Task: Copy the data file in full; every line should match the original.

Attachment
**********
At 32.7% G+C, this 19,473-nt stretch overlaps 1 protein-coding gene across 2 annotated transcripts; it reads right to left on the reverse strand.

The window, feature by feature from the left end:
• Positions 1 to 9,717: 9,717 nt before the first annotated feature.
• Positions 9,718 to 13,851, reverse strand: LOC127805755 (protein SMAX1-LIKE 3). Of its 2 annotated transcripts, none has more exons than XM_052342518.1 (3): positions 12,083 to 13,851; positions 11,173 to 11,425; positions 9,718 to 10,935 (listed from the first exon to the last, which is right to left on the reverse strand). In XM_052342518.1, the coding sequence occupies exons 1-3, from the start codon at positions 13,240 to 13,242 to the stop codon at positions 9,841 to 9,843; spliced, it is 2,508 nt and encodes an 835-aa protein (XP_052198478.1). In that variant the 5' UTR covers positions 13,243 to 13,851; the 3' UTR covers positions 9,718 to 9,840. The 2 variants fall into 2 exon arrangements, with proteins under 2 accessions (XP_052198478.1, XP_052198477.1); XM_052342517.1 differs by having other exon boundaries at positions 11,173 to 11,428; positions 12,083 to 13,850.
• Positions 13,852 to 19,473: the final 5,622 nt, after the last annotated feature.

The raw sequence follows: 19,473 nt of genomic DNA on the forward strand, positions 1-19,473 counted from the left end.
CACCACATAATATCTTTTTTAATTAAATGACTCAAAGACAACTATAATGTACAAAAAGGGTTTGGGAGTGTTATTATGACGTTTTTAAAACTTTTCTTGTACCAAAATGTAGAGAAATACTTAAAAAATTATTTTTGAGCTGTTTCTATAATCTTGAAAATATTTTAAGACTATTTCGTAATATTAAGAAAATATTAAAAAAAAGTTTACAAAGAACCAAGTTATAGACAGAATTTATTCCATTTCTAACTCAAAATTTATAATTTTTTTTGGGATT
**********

At 32.7% G+C, this 19,473-nt stretch overlaps 1 protein-coding gene across 2 annotated transcripts; it reads right to left on the reverse strand.

The window, feature by feature from the left end:
• Positions 1 to 9,717: 9,717 nt before the first annotated feature.
• Positions 9,718 to 13,851, reverse strand: LOC127805755 (protein SMAX1-LIKE 3). Of its 2 annotated transcripts, none has more exons than XM_052342518.1 (3): positions 12,083 to 13,851; positions 11,173 to 11,425; positions 9,718 to 10,935 (listed from the first exon to the last, which is right to left on the reverse strand). In XM_052342518.1, the coding sequence occupies exons 1-3, from the start codon at positions 13,240 to 13,242 to the stop codon at positions 9,841 to 9,843; spliced, it is 2,508 nt and encodes an 835-aa protein (XP_052198478.1). In that variant the 5' UTR covers positions 13,243 to 13,851; the 3' UTR covers positions 9,718 to 9,840. The 2 variants fall into 2 exon arrangements, with proteins under 2 accessions (XP_052198478.1, XP_052198477.1); XM_052342517.1 differs by having other exon boundaries at positions 11,173 to 11,428; positions 12,083 to 13,850.
• Positions 13,852 to 19,473: the final 5,622 nt, after the last annotated feature.

The raw sequence follows: 19,473 nt of genomic DNA on the forward strand, positions 1-19,473 counted from the left end.
CACCACATAATATCTTTTTTAATTAAATGACTCAAAGACAACTATAATGTACAAAAAGGGTTTGGGAGTGTTATTATGACGTTTTTAAAACTTTTCTTGTACCAAAATGTAGAGAAATACTTAAAAAATTATTTTTGAGCTGTTTCTATAATCTTGAAAATATTTTAAGACTATTTCGTAATATTAAGAAAATATTAAAAAAAAGTTTACAAAGAACCAAGTTATAGACAGAATTTATTCCATTTCTAACTCAAAATTTATAATTTTTTTTGGGATT